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Wednesday, July 25, 2012

Ind. Decisions - One today from Supreme Court

In Kenneth Dwayne Vaughn v. State of Indiana, an 11-page, 4-1 opinion, Justice David writes:

This case involves a trial court’s discretion in granting a mistrial. Defendant vacillated back and forth throughout the trial seeking to proceed pro se and at other times wanting court-appointed counsel. Ultimately, the relationship between defendant and his counsel reached its low point when later in the trial defendant testified. After being non-responsive to the first question his counsel asked, defendant began to complain to the jury about his counsel’s trial strategy. Defendant’s response to counsel’s question was also irrelevant and risked a mistrial.

Within a matter of a few moments, the judge had instructed the defendant four times to stop speaking before directing the jury to be removed from the courtroom. Before the jury left the courtroom, the judge directed the bailiff to cover the defendant’s mouth so that the defendant would stop talking. Later, after the defendant had calmed down and expressed his willingness to follow the judge’s direction, the jury was brought back into the courtroom, and defendant completed his direct and cross-examinations without incident. Only after defendant completed his testimony did defense counsel move for a mistrial. The trial court refused to grant a mistrial. Because we find the defendant did not suffer actual harm from the bailiff restraining him, we affirm the trial court’s decision. * * *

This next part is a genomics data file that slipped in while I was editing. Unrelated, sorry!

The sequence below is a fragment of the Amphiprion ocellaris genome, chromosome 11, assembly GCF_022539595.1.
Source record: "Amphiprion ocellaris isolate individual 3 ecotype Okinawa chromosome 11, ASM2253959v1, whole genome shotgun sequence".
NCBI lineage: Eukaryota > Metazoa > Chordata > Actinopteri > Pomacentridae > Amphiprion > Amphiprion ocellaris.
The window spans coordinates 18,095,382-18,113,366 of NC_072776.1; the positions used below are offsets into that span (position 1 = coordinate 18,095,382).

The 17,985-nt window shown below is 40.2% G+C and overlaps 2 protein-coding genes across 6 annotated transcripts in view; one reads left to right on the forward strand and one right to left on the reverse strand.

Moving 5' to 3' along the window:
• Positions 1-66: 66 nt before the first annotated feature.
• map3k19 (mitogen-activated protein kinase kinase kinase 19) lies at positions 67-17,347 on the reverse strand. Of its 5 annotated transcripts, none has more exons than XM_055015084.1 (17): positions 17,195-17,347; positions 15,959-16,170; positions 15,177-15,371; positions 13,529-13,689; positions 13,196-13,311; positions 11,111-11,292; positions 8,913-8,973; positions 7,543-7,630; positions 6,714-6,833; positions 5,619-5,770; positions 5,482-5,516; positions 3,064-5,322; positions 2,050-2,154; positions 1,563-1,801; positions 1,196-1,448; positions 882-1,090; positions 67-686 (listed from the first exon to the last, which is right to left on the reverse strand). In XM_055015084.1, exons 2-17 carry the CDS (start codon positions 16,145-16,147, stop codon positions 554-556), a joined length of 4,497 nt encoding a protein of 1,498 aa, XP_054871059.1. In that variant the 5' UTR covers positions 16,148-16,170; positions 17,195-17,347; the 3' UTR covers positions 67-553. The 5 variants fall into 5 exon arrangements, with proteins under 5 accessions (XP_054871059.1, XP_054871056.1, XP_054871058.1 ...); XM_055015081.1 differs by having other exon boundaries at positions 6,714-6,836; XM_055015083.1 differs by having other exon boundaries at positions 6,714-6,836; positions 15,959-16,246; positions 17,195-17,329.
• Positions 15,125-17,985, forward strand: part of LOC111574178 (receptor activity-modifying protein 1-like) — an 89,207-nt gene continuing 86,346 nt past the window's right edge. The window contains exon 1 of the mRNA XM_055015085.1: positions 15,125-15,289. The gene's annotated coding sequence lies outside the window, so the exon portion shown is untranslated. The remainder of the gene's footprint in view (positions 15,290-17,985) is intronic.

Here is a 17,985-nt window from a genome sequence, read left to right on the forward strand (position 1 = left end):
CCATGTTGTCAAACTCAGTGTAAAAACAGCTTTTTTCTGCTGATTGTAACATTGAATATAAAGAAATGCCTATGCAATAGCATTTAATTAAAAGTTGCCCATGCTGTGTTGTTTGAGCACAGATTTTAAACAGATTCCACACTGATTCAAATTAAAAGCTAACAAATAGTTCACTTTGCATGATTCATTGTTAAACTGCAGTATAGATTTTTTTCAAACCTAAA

A defendant has the right to appear in front of a jury without any physical restraints. However, a trial court judge also has the responsibility of managing the proceedings so proper order exists in the courtroom. While there may have been other options the judge could have exercised to prevent the necessity of ordering the bailiff to put his hand over the defendant’s mouth, the judge’s decision was not an abuse of discretion in denying the motion for mistrial. We find no harm was done, and affirm the trial court.

Dickson, C.J., and Rucker and Massa, JJ., concur.
Sullivan, J., dissents, believing the decision of the Court of Appeals to have been correct.

Here is the Sept. 14, 2011, 2-1 COA opinion.

Posted by Marcia Oddi on July 25, 2012 11:53 AM
Posted to Ind. Sup.Ct. Decisions